Leading Up to a Trainwreck
It seems like something producers might have done to promote one of the first talkies: send stars to do vaudeville routines in front of live audiences. That’s what Universal did in late June to promote its big summer comedy. For Trainwreck—directed by Judd Apatow, written by and starring Amy Schumer, and co-starring Tilda Swinton and LeBron James—five actors and the director went to seven cities, doing a joint standup show to sold-out crowds. The Trainwreck Comedy Tour was both the most innovative and obvious way in history to market a movie. It reminded fans that the film was coming (on July 17), and “got more buzz about how funny Amy is,” Apatow says.
While in college, he organized comedy shows, eventually producing HBO’s Comic Relief. So Apatow figured that while Universal was sending them out for a press tour, he’d get the comics to perform. The studio pays for the trip anyway, so it wasn’t a hard sell.
At Los Angeles’s Wiltern Theatre, he started the show by introducing Norman Lloyd, a 100-year-old actor in the film, and showing a very short clip of him in a scene. That was the only overt advertising, other than three quick mentions in three hours. “People are seeing the trailers anyway,” Apatow says. “We didn’t want people to feel marketed to.” There are no plans to sell footage of the event, though the website Funny or Die has some clips online.
Schumer rose up through the New York scene, so she cast her friends from the Comedy Cellar in her movie, including Dave Attell, Colin Quinn, and Mike Birbiglia. They all signed up for the tour, along with Saturday Night Live’s Vanessa Bayer, who plays Schumer’s co-worker. The comedy tour had more headliners than any other this year and a much broader mix than most: gleefully offensive Attell, curmudgeonly Quinn, chirpy Bayer, hapless Apatow, besieged Birbiglia, and indignant Schumer.
The performer with the least experience in front of an audience was Apatow, who stopped doing standup at 24, having never found much success. After directing the movie Funny People, about comics, he tried again and was much better, somehow making the problems of one of the world’s richest, most successful filmmakers relatable. It’s risky to do a bit about estate planning, but he made it confessional, saying he isn’t willing to suffer in the coach cabin just to raise better kids. He now does a regular show at Largo in L.A. and gives the proceeds to charity. The ticket sales for the Trainwreck Tour likewise were donated—a different charity at each stop—raising around $1 million. The comedians performed for free—and often groused about it onstage, even as they insulted the audience for being rich, since the seats cost $45 or $100.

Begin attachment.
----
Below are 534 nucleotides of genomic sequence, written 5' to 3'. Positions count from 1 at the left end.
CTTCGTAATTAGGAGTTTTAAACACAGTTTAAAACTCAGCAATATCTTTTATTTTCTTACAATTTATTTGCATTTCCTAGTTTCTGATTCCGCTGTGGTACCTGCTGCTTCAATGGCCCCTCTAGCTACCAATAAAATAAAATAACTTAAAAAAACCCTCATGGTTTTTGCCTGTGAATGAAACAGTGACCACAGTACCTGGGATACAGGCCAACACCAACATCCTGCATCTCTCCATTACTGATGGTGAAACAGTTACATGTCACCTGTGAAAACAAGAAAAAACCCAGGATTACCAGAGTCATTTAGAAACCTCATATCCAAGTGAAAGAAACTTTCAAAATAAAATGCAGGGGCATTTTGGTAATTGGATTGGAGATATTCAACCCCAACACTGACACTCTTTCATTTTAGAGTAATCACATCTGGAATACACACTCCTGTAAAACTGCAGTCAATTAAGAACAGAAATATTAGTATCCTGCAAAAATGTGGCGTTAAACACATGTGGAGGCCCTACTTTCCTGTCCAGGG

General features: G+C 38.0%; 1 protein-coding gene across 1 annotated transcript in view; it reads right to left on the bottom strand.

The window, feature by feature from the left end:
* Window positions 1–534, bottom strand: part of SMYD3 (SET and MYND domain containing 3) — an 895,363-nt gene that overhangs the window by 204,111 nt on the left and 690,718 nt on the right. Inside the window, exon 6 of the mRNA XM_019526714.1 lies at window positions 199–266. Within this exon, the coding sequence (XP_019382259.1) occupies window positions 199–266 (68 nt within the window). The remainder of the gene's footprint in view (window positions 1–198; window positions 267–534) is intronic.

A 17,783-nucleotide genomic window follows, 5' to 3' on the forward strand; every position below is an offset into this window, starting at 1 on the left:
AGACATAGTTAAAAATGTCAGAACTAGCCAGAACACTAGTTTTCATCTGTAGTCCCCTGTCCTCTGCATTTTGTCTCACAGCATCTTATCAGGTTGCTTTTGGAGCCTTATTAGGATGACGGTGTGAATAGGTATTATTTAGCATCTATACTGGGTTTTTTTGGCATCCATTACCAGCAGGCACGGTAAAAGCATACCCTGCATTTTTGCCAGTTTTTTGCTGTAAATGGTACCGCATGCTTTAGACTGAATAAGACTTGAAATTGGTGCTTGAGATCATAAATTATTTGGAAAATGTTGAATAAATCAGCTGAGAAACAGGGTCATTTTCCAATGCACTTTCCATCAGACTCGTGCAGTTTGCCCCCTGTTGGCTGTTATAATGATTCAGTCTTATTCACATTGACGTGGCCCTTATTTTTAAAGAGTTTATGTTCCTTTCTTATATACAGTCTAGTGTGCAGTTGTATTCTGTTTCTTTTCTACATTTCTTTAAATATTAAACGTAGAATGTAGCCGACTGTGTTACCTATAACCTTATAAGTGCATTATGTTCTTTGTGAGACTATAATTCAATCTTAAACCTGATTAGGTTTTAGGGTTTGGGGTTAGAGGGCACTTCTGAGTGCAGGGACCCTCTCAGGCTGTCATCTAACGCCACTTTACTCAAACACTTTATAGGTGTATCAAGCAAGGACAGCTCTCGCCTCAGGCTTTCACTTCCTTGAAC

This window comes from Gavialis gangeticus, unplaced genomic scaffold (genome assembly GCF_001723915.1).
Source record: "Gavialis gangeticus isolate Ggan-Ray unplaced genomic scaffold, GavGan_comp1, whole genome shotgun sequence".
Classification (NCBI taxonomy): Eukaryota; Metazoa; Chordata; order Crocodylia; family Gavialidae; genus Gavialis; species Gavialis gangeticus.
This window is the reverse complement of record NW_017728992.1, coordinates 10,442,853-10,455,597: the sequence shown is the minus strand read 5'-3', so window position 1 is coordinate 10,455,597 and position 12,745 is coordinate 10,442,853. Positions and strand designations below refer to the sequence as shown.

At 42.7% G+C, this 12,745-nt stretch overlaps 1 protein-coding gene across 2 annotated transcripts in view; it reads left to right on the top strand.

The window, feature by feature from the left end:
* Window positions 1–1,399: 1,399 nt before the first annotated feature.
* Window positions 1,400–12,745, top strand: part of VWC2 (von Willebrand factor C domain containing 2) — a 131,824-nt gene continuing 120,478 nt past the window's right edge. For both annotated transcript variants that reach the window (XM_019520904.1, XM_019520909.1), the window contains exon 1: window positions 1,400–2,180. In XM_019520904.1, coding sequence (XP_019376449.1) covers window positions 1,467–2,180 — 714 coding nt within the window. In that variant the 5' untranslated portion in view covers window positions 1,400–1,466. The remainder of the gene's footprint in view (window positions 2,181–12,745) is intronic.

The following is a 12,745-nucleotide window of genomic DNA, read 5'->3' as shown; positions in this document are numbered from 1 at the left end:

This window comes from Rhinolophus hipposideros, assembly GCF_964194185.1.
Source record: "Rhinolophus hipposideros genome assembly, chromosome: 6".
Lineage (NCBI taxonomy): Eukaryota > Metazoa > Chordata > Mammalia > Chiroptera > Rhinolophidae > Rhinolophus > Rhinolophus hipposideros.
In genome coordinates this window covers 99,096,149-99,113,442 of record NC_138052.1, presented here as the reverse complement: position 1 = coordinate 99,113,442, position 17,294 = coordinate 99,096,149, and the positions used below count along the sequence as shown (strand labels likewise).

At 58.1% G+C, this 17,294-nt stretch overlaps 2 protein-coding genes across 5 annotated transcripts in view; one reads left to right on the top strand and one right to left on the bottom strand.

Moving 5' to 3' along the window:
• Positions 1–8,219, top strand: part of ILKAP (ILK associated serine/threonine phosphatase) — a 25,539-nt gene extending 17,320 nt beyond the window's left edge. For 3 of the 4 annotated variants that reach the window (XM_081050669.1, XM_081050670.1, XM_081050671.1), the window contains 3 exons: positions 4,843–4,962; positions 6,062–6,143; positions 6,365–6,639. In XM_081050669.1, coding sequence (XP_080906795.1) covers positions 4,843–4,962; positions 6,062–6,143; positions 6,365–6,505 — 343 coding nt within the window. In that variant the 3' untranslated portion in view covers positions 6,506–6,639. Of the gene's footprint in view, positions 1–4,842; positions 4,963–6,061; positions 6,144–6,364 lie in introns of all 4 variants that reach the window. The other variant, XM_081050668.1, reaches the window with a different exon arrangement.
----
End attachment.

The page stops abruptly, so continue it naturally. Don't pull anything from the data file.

Doing standup in a big theater requires a different skill than playing a club. Bayer has a background in improv and, despite great impressions and smart jokes (“It’s funny you can name your kid Christian, but you can’t name your kid Jew. … Let’s go, Jew! Get on the train, Jew!”), she sometimes had trouble reaching the back row. The others pulled it off, especially, surprisingly, Birbiglia, a stammering, disheveled favorite of NPR’s This American Life. He talked about meeting Obama and asking for child-rearing tips, then hearing the president say, “That’s some pretty good advice.” He was amused that the leader of the free world needed to boost his own ego.
Attell and Quinn, the most experienced comics, brought attitude and punch lines, and Schumer closed the show sharply. In the movie, based on her life, she plays a lad magazine writer who drinks, can’t commit, then meets Bill Hader and really likes him and handles it badly. Here, onstage, she dropped the cutesy asides and girlie outfits she once employed to soften her blows. She was self-deprecating—and incensed about being deprecated by others. And more than funny enough for a marketing event.